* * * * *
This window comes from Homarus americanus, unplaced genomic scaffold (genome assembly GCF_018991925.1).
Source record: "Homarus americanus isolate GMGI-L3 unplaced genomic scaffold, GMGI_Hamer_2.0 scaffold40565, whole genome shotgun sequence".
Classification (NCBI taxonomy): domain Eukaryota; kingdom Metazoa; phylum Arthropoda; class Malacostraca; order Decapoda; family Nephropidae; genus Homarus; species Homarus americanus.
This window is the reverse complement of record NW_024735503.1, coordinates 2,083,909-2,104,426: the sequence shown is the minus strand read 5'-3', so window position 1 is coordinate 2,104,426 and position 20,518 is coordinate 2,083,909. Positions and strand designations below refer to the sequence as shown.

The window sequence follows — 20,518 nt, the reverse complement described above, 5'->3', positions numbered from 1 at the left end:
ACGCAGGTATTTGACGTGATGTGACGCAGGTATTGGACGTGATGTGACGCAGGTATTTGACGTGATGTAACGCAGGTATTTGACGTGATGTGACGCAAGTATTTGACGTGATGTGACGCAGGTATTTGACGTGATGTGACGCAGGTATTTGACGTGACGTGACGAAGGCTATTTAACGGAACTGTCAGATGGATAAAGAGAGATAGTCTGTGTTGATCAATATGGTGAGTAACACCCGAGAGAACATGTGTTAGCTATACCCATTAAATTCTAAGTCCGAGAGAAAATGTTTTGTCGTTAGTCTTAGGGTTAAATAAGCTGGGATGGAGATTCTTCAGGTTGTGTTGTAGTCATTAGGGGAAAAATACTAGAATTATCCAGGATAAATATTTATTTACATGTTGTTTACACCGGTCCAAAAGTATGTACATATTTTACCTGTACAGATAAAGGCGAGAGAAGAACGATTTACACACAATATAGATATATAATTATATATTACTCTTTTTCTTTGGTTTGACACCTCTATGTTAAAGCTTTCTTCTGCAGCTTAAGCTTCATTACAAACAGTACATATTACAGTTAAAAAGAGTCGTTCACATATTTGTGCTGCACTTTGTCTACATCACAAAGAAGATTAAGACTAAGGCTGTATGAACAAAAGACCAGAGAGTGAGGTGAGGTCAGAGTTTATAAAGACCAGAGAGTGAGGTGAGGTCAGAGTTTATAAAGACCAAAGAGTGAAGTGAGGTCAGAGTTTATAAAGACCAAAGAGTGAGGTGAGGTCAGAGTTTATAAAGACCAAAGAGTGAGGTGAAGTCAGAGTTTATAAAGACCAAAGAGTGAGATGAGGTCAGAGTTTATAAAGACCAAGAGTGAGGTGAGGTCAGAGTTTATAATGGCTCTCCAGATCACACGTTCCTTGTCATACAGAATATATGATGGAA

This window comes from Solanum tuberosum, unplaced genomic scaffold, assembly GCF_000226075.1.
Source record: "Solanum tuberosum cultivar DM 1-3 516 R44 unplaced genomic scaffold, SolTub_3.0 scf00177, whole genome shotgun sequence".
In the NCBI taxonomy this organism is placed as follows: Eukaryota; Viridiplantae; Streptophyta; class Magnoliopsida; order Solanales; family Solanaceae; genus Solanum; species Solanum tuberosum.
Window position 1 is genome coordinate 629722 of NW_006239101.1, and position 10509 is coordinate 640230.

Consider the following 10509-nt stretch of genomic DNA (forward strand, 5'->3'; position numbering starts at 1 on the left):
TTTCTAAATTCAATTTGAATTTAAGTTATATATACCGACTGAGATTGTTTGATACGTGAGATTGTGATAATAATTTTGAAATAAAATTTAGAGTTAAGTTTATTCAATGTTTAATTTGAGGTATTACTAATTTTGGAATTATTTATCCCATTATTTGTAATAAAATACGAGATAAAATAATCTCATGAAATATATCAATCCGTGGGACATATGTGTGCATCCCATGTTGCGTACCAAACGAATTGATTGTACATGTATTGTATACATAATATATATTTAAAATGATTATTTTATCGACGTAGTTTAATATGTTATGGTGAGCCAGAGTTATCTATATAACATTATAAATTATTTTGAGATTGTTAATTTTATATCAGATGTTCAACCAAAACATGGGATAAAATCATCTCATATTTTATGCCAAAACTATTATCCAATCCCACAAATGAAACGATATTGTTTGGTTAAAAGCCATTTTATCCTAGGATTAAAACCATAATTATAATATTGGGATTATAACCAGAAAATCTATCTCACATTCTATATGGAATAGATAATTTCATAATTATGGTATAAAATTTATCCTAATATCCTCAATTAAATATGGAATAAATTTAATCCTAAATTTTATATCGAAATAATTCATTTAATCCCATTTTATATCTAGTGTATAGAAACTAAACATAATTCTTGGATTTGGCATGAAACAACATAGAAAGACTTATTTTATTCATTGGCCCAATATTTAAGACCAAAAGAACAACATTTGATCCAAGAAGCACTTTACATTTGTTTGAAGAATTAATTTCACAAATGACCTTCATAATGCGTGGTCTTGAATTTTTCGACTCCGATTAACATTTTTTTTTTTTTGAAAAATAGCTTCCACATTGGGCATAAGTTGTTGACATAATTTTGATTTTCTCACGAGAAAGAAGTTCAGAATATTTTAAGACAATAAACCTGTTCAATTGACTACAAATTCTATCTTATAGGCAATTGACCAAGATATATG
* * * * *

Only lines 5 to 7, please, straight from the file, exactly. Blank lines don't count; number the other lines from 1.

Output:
The window sequence follows — 20,518 nt, the reverse complement described above, 5'->3', positions numbered from 1 at the left end:
ACGCAGGTATTTGACGTGATGTGACGCAGGTATTGGACGTGATGTGACGCAGGTATTTGACGTGATGTAACGCAGGTATTTGACGTGATGTGACGCAAGTATTTGACGTGATGTGACGCAGGTATTTGACGTGATGTGACGCAGGTATTTGACGTGACGTGACGAAGGCTATTTAACGGAACTGTCAGATGGATAAAGAGAGATAGTCTGTGTTGATCAATATGGTGAGTAACACCCGAGAGAACATGTGTTAGCTATACCCATTAAATTCTAAGTCCGAGAGAAAATGTTTTGTCGTTAGTCTTAGGGTTAAATAAGCTGGGATGGAGATTCTTCAGGTTGTGTTGTAGTCATTAGGGGAAAAATACTAGAATTATCCAGGATAAATATTTATTTACATGTTGTTTACACCGGTCCAAAAGTATGTACATATTTTACCTGTACAGATAAAGGCGAGAGAAGAACGATTTACACACAATATAGATATATAATTATATATTACTCTTTTTCTTTGGTTTGACACCTCTATGTTAAAGCTTTCTTCTGCAGCTTAAGCTTCATTACAAACAGTACATATTACAGTTAAAAAGAGTCGTTCACATATTTGTGCTGCACTTTGTCTACATCACAAAGAAGATTAAGACTAAGGCTGTATGAACAAAAGACCAGAGAGTGAGGTGAGGTCAGAGTTTATAAAGACCAGAGAGTGAGGTGAGGTCAGAGTTTATAAAGACCAAAGAGTGAAGTGAGGTCAGAGTTTATAAAGACCAAAGAGTGAGGTGAGGTCAGAGTTTATAAAGACCAAAGAGTGAGGTGAAGTCAGAGTTTATAAAGACCAAAGAGTGAGATGAGGTCAGAGTTTATAAAGACCAAGAGTGAGGTGAGGTCAGAGTTTATAATGGCTCTCCAGATCACACGTTCCTTGTCATACAGAATATATGATGGAA

This window comes from Solanum tuberosum, unplaced genomic scaffold, assembly GCF_000226075.1.